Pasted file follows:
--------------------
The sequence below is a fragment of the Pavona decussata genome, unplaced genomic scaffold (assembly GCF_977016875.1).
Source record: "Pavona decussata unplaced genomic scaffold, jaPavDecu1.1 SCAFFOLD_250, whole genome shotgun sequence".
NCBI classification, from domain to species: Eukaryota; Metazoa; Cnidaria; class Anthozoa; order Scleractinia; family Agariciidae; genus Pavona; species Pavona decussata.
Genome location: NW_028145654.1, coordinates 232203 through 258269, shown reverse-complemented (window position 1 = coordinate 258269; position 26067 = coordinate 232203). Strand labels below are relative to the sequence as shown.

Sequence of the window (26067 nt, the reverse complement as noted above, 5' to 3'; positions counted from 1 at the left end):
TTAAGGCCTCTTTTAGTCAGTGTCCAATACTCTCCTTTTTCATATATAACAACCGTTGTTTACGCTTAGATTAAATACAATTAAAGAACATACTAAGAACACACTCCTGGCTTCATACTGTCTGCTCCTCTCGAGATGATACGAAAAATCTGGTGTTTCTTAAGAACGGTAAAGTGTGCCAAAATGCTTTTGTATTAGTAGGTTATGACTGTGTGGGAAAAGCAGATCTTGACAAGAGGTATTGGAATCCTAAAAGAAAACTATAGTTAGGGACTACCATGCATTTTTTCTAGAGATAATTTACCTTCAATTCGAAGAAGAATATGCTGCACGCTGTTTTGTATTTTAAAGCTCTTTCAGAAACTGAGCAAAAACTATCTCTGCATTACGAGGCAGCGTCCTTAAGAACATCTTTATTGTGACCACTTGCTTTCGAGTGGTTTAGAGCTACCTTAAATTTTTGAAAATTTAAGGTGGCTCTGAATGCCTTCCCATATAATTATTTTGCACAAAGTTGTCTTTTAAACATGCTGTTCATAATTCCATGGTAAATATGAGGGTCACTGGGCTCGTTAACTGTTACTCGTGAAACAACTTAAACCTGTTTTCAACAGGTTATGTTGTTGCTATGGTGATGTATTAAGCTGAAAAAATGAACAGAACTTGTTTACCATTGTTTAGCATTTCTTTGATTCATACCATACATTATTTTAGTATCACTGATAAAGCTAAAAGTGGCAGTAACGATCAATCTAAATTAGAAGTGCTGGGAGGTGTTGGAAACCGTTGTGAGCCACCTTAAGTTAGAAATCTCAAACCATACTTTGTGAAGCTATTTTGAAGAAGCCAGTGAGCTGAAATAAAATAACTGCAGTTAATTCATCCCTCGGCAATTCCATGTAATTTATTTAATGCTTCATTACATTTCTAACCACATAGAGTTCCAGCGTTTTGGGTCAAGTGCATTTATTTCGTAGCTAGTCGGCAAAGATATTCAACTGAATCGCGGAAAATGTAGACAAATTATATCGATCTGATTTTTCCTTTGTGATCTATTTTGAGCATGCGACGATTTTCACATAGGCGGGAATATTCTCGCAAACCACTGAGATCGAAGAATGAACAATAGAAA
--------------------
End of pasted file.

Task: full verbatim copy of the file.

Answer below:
The sequence below is a fragment of the Pavona decussata genome, unplaced genomic scaffold (assembly GCF_977016875.1).
Source record: "Pavona decussata unplaced genomic scaffold, jaPavDecu1.1 SCAFFOLD_250, whole genome shotgun sequence".
NCBI classification, from domain to species: Eukaryota; Metazoa; Cnidaria; class Anthozoa; order Scleractinia; family Agariciidae; genus Pavona; species Pavona decussata.
Genome location: NW_028145654.1, coordinates 232203 through 258269, shown reverse-complemented (window position 1 = coordinate 258269; position 26067 = coordinate 232203). Strand labels below are relative to the sequence as shown.

Sequence of the window (26067 nt, the reverse complement as noted above, 5' to 3'; positions counted from 1 at the left end):
TTAAGGCCTCTTTTAGTCAGTGTCCAATACTCTCCTTTTTCATATATAACAACCGTTGTTTACGCTTAGATTAAATACAATTAAAGAACATACTAAGAACACACTCCTGGCTTCATACTGTCTGCTCCTCTCGAGATGATACGAAAAATCTGGTGTTTCTTAAGAACGGTAAAGTGTGCCAAAATGCTTTTGTATTAGTAGGTTATGACTGTGTGGGAAAAGCAGATCTTGACAAGAGGTATTGGAATCCTAAAAGAAAACTATAGTTAGGGACTACCATGCATTTTTTCTAGAGATAATTTACCTTCAATTCGAAGAAGAATATGCTGCACGCTGTTTTGTATTTTAAAGCTCTTTCAGAAACTGAGCAAAAACTATCTCTGCATTACGAGGCAGCGTCCTTAAGAACATCTTTATTGTGACCACTTGCTTTCGAGTGGTTTAGAGCTACCTTAAATTTTTGAAAATTTAAGGTGGCTCTGAATGCCTTCCCATATAATTATTTTGCACAAAGTTGTCTTTTAAACATGCTGTTCATAATTCCATGGTAAATATGAGGGTCACTGGGCTCGTTAACTGTTACTCGTGAAACAACTTAAACCTGTTTTCAACAGGTTATGTTGTTGCTATGGTGATGTATTAAGCTGAAAAAATGAACAGAACTTGTTTACCATTGTTTAGCATTTCTTTGATTCATACCATACATTATTTTAGTATCACTGATAAAGCTAAAAGTGGCAGTAACGATCAATCTAAATTAGAAGTGCTGGGAGGTGTTGGAAACCGTTGTGAGCCACCTTAAGTTAGAAATCTCAAACCATACTTTGTGAAGCTATTTTGAAGAAGCCAGTGAGCTGAAATAAAATAACTGCAGTTAATTCATCCCTCGGCAATTCCATGTAATTTATTTAATGCTTCATTACATTTCTAACCACATAGAGTTCCAGCGTTTTGGGTCAAGTGCATTTATTTCGTAGCTAGTCGGCAAAGATATTCAACTGAATCGCGGAAAATGTAGACAAATTATATCGATCTGATTTTTCCTTTGTGATCTATTTTGAGCATGCGACGATTTTCACATAGGCGGGAATATTCTCGCAAACCACTGAGATCGAAGAATGAACAATAGAAA